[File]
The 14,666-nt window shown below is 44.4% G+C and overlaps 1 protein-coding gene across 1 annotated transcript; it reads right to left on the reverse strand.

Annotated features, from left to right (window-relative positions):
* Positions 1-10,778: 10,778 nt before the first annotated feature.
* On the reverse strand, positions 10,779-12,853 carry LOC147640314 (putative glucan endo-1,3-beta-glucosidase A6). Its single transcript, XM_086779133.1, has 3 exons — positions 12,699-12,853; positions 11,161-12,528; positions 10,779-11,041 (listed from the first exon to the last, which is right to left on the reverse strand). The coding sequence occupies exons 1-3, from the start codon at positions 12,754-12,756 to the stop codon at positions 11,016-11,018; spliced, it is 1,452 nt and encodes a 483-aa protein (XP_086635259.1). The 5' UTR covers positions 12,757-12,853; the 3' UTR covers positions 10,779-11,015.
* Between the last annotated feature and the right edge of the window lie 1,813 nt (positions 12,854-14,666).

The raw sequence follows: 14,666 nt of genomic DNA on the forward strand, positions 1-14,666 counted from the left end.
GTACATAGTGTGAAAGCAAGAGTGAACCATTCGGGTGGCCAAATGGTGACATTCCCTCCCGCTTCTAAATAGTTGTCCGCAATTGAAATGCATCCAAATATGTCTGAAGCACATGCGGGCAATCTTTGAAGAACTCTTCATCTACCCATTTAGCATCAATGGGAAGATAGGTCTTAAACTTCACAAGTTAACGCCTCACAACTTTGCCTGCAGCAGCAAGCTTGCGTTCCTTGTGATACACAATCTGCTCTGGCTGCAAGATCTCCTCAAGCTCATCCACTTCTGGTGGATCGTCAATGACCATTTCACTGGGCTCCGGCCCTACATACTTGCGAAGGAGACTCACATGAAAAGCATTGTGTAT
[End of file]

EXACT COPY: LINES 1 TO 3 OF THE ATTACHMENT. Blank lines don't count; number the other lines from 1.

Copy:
The 14,666-nt window shown below is 44.4% G+C and overlaps 1 protein-coding gene across 1 annotated transcript; it reads right to left on the reverse strand.

Annotated features, from left to right (window-relative positions):
* Positions 1-10,778: 10,778 nt before the first annotated feature.